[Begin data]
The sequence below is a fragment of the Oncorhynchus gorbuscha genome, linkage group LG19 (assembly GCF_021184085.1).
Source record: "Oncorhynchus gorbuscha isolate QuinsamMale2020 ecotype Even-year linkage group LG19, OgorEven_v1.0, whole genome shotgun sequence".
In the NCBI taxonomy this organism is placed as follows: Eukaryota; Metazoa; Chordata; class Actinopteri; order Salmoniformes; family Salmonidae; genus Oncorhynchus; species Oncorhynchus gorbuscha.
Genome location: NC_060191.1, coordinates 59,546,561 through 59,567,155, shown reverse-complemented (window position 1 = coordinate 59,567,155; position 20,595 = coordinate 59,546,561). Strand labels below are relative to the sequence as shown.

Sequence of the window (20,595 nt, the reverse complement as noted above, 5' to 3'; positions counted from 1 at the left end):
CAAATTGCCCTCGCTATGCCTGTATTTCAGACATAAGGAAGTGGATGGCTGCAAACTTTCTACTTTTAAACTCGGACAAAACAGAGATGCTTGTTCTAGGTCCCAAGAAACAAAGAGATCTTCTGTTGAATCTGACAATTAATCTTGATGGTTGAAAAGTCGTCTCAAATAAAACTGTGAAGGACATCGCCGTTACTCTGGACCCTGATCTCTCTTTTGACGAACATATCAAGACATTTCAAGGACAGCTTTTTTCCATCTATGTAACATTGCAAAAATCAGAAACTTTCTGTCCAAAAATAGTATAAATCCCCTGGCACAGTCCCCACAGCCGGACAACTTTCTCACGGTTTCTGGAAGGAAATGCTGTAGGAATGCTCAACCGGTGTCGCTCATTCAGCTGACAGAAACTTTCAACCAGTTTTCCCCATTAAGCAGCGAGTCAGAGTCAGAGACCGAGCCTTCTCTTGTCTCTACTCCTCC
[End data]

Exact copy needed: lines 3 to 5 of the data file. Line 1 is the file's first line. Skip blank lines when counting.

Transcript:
In the NCBI taxonomy this organism is placed as follows: Eukaryota; Metazoa; Chordata; class Actinopteri; order Salmoniformes; family Salmonidae; genus Oncorhynchus; species Oncorhynchus gorbuscha.
Genome location: NC_060191.1, coordinates 59,546,561 through 59,567,155, shown reverse-complemented (window position 1 = coordinate 59,567,155; position 20,595 = coordinate 59,546,561). Strand labels below are relative to the sequence as shown.

Sequence of the window (20,595 nt, the reverse complement as noted above, 5' to 3'; positions counted from 1 at the left end):